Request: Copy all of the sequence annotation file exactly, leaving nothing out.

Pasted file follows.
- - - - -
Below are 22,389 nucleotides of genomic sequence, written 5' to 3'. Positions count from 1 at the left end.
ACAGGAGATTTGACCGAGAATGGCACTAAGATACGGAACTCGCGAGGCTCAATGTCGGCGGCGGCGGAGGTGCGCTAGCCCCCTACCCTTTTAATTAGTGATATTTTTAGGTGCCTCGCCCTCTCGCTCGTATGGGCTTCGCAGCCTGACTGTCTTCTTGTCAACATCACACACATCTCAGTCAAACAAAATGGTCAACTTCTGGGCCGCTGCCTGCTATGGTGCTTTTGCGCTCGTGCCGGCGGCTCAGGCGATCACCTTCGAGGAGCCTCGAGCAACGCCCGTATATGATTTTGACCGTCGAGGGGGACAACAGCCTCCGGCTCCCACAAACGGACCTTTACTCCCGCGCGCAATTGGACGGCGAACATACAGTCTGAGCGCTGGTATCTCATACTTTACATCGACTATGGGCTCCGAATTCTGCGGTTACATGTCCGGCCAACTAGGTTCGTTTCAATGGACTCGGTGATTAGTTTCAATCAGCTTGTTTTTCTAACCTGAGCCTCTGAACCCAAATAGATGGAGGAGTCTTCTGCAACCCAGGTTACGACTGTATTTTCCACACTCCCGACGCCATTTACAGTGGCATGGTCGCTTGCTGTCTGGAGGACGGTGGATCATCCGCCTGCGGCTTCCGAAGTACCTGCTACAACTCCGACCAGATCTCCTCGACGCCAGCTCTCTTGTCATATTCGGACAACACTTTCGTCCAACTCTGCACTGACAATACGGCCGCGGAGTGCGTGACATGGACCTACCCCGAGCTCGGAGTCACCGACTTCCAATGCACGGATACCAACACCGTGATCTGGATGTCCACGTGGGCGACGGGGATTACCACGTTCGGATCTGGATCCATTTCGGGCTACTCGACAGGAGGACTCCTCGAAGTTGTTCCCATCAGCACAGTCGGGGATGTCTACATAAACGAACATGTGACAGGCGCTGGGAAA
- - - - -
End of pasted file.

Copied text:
Below are 22,389 nucleotides of genomic sequence, written 5' to 3'. Positions count from 1 at the left end.
ACAGGAGATTTGACCGAGAATGGCACTAAGATACGGAACTCGCGAGGCTCAATGTCGGCGGCGGCGGAGGTGCGCTAGCCCCCTACCCTTTTAATTAGTGATATTTTTAGGTGCCTCGCCCTCTCGCTCGTATGGGCTTCGCAGCCTGACTGTCTTCTTGTCAACATCACACACATCTCAGTCAAACAAAATGGTCAACTTCTGGGCCGCTGCCTGCTATGGTGCTTTTGCGCTCGTGCCGGCGGCTCAGGCGATCACCTTCGAGGAGCCTCGAGCAACGCCCGTATATGATTTTGACCGTCGAGGGGGACAACAGCCTCCGGCTCCCACAAACGGACCTTTACTCCCGCGCGCAATTGGACGGCGAACATACAGTCTGAGCGCTGGTATCTCATACTTTACATCGACTATGGGCTCCGAATTCTGCGGTTACATGTCCGGCCAACTAGGTTCGTTTCAATGGACTCGGTGATTAGTTTCAATCAGCTTGTTTTTCTAACCTGAGCCTCTGAACCCAAATAGATGGAGGAGTCTTCTGCAACCCAGGTTACGACTGTATTTTCCACACTCCCGACGCCATTTACAGTGGCATGGTCGCTTGCTGTCTGGAGGACGGTGGATCATCCGCCTGCGGCTTCCGAAGTACCTGCTACAACTCCGACCAGATCTCCTCGACGCCAGCTCTCTTGTCATATTCGGACAACACTTTCGTCCAACTCTGCACTGACAATACGGCCGCGGAGTGCGTGACATGGACCTACCCCGAGCTCGGAGTCACCGACTTCCAATGCACGGATACCAACACCGTGATCTGGATGTCCACGTGGGCGACGGGGATTACCACGTTCGGATCTGGATCCATTTCGGGCTACTCGACAGGAGGACTCCTCGAAGTTGTTCCCATCAGCACAGTCGGGGATGTCTACATAAACGAACATGTGACAGGCGCTGGGAAA